Generics taking a greater toll on pharma sales forces

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The number of working sales reps in the US dropped below 93,000 in 2008, from an all-time high of 102,000 in 2005, according to an SDI report. Numbers are expected to decline further in 2009.

A declining product pipeline and budget cuts were contributing factors to the decreasing number of drug reps, however, it's the generic surge that's doing the most damage. In an exclusive interview with MM&M, Jason Fox, associate director, syndicated analytics department at SDI, said that generic availability is affecting the branded side of the pharma industry more than any other factor. “Especially on big companies that have big time products and big time markets. If they are seeing generic products come in, they have to re-evaluate what they are doing from a promotional standpoint.”

Fox noted that cuts in the product pipeline can be a contributing factor for a year or two, and because budget cuts can vary, they don't necessarily result in sales force cuts. Generic erosion, by far, has had a greater impact, he said.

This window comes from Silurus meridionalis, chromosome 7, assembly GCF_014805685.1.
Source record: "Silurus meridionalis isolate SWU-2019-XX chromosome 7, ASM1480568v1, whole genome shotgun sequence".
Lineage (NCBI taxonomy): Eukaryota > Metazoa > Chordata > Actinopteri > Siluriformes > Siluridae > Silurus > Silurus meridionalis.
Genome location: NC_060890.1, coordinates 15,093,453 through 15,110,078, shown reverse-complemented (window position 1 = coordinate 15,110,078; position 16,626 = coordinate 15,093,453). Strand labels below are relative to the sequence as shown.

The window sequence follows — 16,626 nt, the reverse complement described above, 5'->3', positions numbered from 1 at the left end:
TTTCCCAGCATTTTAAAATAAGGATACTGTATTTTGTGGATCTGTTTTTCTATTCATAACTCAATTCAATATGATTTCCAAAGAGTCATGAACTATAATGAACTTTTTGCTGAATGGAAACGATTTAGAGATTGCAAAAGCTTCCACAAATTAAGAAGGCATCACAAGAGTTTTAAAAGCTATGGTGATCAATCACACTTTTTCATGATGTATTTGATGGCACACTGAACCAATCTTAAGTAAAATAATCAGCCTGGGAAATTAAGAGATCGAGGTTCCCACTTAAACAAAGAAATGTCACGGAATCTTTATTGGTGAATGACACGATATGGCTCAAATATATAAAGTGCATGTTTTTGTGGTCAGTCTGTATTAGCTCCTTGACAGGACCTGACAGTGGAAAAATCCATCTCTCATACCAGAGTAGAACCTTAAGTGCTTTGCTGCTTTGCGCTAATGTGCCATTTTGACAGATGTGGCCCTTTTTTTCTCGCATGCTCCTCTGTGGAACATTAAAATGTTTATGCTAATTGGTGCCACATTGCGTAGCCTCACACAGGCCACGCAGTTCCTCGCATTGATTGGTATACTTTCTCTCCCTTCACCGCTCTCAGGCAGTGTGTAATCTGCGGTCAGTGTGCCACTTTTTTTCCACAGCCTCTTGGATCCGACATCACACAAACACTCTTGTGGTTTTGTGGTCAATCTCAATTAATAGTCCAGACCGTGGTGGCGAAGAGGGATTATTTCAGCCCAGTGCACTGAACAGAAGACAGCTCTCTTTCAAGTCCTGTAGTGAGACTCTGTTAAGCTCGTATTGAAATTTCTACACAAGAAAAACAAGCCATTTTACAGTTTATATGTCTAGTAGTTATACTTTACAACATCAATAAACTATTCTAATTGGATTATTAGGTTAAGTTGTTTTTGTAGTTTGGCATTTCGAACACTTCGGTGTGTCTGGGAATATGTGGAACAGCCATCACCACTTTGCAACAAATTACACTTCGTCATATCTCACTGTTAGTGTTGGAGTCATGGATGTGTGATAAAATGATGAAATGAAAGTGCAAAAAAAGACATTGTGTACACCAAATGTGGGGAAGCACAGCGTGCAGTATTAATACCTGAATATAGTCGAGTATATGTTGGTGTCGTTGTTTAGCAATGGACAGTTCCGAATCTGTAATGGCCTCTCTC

The SDI sales force data comes in the wake of the most recent announcement of sales rep cuts by a major pharma company. On January 16, Pfizer announced that it might reduce its sales force by one-third, or 2,400 reps. Layoffs would follow the patent expiration of the company's blockbuster cholesterol drug, Lipitor, in 2011. On January 13, Pfizer announced plans to cut up to 800 research jobs in 2009, representing 5-8% of the company's approximately 10,000 researchers.

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